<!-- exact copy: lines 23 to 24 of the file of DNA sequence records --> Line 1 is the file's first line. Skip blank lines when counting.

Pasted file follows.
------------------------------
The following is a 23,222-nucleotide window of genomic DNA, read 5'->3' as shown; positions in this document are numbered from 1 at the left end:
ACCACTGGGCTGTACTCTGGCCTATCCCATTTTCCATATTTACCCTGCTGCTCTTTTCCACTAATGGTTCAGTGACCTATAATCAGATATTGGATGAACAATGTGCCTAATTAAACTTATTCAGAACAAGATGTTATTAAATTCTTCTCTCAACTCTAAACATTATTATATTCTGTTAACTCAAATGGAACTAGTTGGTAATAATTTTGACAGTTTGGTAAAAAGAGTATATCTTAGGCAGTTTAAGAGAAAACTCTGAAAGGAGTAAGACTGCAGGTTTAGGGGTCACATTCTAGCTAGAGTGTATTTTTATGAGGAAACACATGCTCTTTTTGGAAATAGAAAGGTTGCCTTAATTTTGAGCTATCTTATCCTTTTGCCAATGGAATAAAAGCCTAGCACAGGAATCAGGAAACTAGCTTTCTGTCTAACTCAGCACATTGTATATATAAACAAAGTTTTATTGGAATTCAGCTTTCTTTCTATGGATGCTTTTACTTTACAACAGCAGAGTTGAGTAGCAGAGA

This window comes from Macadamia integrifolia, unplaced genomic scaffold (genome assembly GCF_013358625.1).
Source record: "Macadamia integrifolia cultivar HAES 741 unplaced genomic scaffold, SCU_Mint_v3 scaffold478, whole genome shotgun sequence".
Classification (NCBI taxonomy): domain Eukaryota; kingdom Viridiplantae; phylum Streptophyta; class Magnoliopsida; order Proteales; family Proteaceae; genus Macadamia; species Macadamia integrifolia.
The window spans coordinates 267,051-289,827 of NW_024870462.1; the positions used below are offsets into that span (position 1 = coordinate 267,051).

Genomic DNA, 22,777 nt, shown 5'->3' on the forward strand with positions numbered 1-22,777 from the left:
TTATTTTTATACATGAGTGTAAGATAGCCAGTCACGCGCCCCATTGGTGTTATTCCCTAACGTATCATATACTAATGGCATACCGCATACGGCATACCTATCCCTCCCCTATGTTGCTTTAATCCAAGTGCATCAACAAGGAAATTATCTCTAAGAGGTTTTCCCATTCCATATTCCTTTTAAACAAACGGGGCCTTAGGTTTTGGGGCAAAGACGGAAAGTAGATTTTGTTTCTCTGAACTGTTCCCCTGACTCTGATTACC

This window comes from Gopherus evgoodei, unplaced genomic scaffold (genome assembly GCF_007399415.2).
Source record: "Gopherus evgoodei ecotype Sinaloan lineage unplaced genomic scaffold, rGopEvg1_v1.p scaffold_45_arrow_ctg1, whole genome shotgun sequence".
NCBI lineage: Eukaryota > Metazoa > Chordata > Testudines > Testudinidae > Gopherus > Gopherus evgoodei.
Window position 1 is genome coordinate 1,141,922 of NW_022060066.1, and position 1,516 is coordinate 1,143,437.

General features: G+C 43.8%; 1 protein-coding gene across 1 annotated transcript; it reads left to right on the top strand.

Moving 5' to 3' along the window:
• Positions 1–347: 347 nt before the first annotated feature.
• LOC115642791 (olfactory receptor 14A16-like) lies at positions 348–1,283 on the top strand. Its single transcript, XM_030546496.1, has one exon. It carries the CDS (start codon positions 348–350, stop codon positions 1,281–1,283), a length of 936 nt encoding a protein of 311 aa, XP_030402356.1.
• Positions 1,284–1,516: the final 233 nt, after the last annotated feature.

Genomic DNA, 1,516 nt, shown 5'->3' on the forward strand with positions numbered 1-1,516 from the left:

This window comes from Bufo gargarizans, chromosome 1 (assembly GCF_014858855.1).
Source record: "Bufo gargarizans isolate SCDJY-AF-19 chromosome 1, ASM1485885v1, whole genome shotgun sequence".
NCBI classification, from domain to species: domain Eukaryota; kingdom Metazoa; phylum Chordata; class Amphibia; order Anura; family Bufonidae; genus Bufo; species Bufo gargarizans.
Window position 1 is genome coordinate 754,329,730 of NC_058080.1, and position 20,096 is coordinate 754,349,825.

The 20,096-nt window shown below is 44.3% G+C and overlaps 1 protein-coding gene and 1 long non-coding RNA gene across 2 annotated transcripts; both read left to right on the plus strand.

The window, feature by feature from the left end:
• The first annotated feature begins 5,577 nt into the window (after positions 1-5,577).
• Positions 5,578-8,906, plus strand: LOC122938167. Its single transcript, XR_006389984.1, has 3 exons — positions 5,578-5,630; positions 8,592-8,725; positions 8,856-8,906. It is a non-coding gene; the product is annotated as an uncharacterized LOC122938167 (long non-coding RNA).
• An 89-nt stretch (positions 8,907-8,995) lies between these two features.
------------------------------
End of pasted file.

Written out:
The 20,096-nt window shown below is 44.3% G+C and overlaps 1 protein-coding gene and 1 long non-coding RNA gene across 2 annotated transcripts; both read left to right on the plus strand.

The window, feature by feature from the left end: